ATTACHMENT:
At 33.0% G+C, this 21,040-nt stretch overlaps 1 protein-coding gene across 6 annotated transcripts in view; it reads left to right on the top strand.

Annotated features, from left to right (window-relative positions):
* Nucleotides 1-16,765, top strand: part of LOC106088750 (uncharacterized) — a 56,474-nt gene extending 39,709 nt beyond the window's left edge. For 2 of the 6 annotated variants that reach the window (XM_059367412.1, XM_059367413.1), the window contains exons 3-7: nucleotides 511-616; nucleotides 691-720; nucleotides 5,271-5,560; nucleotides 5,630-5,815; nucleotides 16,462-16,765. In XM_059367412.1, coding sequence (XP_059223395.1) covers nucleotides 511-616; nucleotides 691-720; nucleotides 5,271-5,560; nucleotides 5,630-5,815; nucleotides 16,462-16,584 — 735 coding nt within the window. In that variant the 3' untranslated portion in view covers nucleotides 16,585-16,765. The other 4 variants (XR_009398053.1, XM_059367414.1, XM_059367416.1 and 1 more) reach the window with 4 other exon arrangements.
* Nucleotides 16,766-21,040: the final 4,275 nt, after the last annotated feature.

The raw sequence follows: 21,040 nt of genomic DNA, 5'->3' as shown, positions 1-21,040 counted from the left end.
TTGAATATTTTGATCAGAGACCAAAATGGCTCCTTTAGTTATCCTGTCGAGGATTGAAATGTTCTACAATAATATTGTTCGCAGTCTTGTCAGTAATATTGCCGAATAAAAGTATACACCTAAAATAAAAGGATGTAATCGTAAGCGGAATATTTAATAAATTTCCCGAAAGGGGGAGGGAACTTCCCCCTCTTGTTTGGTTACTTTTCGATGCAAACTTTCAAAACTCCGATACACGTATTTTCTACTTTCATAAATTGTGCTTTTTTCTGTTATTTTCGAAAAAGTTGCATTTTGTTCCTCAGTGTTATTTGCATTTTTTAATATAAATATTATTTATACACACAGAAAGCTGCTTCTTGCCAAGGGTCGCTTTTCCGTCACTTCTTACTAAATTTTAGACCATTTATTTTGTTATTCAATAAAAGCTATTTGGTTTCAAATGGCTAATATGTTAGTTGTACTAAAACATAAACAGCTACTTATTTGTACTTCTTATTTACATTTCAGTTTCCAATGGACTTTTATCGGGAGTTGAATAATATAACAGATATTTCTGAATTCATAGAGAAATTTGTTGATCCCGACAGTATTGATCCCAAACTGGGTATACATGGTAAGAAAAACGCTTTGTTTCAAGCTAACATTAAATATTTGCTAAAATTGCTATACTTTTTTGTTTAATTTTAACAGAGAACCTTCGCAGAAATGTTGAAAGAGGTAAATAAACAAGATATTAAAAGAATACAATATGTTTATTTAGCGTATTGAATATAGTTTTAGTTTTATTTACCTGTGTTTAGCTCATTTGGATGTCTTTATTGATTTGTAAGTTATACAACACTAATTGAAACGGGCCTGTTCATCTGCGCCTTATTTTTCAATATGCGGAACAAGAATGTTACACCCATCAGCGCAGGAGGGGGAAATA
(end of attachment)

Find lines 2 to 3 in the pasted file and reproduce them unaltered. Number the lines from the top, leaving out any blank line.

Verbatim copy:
Annotated features, from left to right (window-relative positions):
* Nucleotides 1-16,765, top strand: part of LOC106088750 (uncharacterized) — a 56,474-nt gene extending 39,709 nt beyond the window's left edge. For 2 of the 6 annotated variants that reach the window (XM_059367412.1, XM_059367413.1), the window contains exons 3-7: nucleotides 511-616; nucleotides 691-720; nucleotides 5,271-5,560; nucleotides 5,630-5,815; nucleotides 16,462-16,765. In XM_059367412.1, coding sequence (XP_059223395.1) covers nucleotides 511-616; nucleotides 691-720; nucleotides 5,271-5,560; nucleotides 5,630-5,815; nucleotides 16,462-16,584 — 735 coding nt within the window. In that variant the 3' untranslated portion in view covers nucleotides 16,585-16,765. The other 4 variants (XR_009398053.1, XM_059367414.1, XM_059367416.1 and 1 more) reach the window with 4 other exon arrangements.